The Sarasota Ministerial Association is celebrating February, Black History Month, as a time for “Speaking Against Racism from Our Pulpits.” We will be posting their sermons as they occur.
The Sarasota Ministerial Association was formed in 2001 to “Build Pathways Among Faith-Based Organizations and The Sarasota Community.” Monthly luncheons at member facilities offer opportunities for clergy fellowship and dialogue with community organizations. Four annual celebrations of the Ministerial Association include Good Friday Stations of The Cross Down Main Street, September 911 Commemorations; Thanksgiving Wednesday Theater Benefit for the Homeless, and the December Homeless Memorial Service. For more information visit: www.SarasotaMinisterialAssociation.org.
The Ministerial Association’s Chair, The Reverend Dr. Tom Pfaff shared, “our partnering with Florida Studio Theater’s Thurgood Forums Project is the best example of our Association’s mission to ‘Build Pathways with the Sarasota Community.’ Thank you Florida Studio Theater for reaching out to us that we may better reach out to our neighbors with the love of God.”
Part of the Lay Leadership of Bethel CME Church
1719 22nd St
Sarasota, FL 34234
Peace & Unity Service
Peace and Unity can only come from proper leadership. In order to exist and unity to be established, leadership first had to be recognized.
As Christians, we understand that our leafership comes from God in Christ and the work of God’s Holy Spirit in our lives rather starting from us.
It does not matter how different we may be or how different we may do certain things. For if we are of the same mind, the mind of God; then we have established a collective consciousness, a consciousness which will be outlined in peace and illustrated by the love of Christ; which is the gift of God.
Peace and Unity are the two words which build the idea and concept of forming a collective consciousness of Peaceful unity.
Rabbi Jonathan Katz
Member Board of Directors Sarasota Ministerial Association
Temple Beth Israel
567 Bay Isles Rd
Longboat Key, FL 34228
THE NEED TO BE MALADJUSTED
As a child, whenever I saw or heard Martin Luther King Jr. I thought about how “together” he seemed. Our nation’s preeminent civil rights champion was so confident of his convictions, so eloquent, so true to himself.
What made for Dr. King’s compelling persona? What enabled him to stir the hearts and minds of so many? What engendered the remarkable unfolding of his powers as a leader? King himself provided the answer.
“Modern psychology has a word,“ he said, “that is probably used more than any other word. It is the word maladjusted.” Though maladjustment usually presumes a negative connotation King, on the contrary, identified it with sacredness.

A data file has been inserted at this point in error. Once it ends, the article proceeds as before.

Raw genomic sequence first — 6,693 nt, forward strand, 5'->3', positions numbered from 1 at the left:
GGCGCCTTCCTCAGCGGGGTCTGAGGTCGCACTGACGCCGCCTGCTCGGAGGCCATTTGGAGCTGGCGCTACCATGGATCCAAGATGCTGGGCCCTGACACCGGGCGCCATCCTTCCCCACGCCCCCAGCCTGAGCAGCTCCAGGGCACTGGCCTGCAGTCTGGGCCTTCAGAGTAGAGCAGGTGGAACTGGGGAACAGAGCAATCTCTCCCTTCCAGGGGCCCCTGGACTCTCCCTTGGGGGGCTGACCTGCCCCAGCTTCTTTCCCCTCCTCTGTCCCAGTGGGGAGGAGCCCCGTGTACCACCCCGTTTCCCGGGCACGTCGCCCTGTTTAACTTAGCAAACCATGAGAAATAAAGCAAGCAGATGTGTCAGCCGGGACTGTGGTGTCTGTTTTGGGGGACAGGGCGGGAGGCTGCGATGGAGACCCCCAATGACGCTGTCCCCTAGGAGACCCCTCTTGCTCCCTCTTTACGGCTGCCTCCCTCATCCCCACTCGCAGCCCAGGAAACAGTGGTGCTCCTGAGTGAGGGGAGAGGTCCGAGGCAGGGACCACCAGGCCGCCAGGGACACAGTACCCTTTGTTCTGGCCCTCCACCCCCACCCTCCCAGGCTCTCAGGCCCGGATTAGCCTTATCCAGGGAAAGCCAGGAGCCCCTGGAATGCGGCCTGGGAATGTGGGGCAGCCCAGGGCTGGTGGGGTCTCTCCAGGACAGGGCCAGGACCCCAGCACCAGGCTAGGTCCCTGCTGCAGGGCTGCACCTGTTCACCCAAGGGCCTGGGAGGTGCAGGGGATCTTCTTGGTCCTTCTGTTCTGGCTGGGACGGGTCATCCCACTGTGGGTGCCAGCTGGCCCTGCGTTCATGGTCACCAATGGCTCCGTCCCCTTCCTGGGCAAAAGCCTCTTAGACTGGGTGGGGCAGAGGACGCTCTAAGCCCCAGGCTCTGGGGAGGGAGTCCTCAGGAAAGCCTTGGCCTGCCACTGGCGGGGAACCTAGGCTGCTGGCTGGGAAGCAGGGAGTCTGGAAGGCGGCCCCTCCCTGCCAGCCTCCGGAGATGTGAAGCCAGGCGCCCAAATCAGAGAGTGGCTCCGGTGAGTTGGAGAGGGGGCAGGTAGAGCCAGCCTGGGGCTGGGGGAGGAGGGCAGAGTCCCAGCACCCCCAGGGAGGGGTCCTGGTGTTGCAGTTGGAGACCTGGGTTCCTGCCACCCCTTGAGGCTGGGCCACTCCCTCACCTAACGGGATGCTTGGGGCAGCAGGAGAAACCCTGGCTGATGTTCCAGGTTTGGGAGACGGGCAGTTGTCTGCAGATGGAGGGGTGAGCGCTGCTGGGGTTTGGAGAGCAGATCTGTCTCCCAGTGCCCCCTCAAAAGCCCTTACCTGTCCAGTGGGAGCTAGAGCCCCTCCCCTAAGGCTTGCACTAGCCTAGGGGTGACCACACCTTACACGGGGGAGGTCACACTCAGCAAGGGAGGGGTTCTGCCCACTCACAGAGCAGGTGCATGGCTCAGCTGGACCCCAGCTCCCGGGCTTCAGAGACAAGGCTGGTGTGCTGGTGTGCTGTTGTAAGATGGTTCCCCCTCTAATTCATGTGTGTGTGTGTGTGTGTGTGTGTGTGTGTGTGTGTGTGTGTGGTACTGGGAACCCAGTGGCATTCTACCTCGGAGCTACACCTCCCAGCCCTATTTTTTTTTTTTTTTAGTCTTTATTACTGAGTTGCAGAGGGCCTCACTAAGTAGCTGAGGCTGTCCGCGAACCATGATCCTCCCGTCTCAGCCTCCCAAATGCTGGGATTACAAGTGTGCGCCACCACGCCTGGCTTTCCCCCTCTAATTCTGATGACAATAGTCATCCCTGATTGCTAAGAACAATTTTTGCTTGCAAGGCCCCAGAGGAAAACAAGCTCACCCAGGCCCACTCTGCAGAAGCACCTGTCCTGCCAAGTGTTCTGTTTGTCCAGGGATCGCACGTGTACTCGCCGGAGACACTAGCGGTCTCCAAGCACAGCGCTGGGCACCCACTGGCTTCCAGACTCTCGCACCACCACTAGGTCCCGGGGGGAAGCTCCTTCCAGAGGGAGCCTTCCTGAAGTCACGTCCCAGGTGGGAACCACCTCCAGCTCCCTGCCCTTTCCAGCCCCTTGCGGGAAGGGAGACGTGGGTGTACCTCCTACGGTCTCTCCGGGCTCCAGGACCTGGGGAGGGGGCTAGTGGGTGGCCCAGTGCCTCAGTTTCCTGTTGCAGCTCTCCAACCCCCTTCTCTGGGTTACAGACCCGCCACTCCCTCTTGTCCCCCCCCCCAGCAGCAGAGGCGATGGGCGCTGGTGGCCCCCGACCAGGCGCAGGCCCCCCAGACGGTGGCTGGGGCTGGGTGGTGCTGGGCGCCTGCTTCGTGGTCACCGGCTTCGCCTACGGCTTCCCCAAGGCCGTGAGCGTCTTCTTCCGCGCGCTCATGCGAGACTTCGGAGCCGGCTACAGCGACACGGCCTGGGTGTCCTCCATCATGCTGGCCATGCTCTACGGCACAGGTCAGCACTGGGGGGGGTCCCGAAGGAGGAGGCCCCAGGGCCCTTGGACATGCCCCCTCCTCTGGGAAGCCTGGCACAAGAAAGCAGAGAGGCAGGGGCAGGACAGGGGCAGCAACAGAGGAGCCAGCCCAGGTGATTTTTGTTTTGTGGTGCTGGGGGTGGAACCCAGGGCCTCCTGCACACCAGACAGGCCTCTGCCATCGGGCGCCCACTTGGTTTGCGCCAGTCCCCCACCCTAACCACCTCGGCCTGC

Dr. King appreciated that we should all try to live well-adjusted lives. However, there were certain things to which he was proud to be maladjusted. “I never intend to adjust myself to segregation and discrimination,“ he preached. “I never intend to adjust myself to mob rule. I never intend to adjust myself to the tragic effects of the methods of physical violence and to tragic militarism. I call upon you to be maladjusted to such things.”
His inspired maladjustment, his impassioned rejection of an unjust status quo, captured my imagination and soul. King found models of maladjustment in the ennobled protest of the Hebrew prophets. “I call on you to be as maladjusted as Amos,” King insisted, “who in the midst of the injustices of his day cried out in words that echo across the generation, ‘Let justice run down like waters and righteousness like a mighty stream.”
Conscience-driven iconoclasts like Amos and Jeremiah spoke deeply to King. In fact, when one examines our history from Biblical times to the present, holy maladjustment appears to be very much at the center of what it means to be a Jew.
Of course, maladjustment isn’t always manifested in positive ways. Some wield it as an axe to be perpetually grinded as an end unto itself. Others use it to excuse inappropriate behavior. Maladjustment can give license to an anger that serves to darken rather than constructively alter the horizon.
This is what made Dr. King so exceptional. He transformed maladjustment into purposeful dissent and, ultimately, love. His dream that we be “so maladjusted that we will be able to go out and change our world and civilization” speaks to us today. In a world still fraught with injustice and hate, we must continue that much more to cherish and learn from King’s profound legacy.
Rev. Mike Young
Unitarian Univeralist Congregation of Venice
1971 Pinebrook Road
Venice, FL 34292
No One Would Put Up With It!
Dr. Martin Luther King, Jr. celebration of all the barriers that need to fall.
The Rev. Canon Jesse F. Anderson, jr.
St. Wilfred Episcopal Church
Absalom Jones 2014
We are taking time out this morning from following the regular service lectionary, to lift up one from the alternate lectionary of Lesser Feasts and Fasts, as has become customary in this congregation, Absalom Jones, the first priest of African descent in this Episcopal Church; and the founding priest, of the African Episcopal Church of St. Thomas, Philadelphia, PA., which remains a cardinal parish in the Diocese of PA; where I proudly served as its 16th Rector. Jones historical bio is offered on the back of the service bulletin…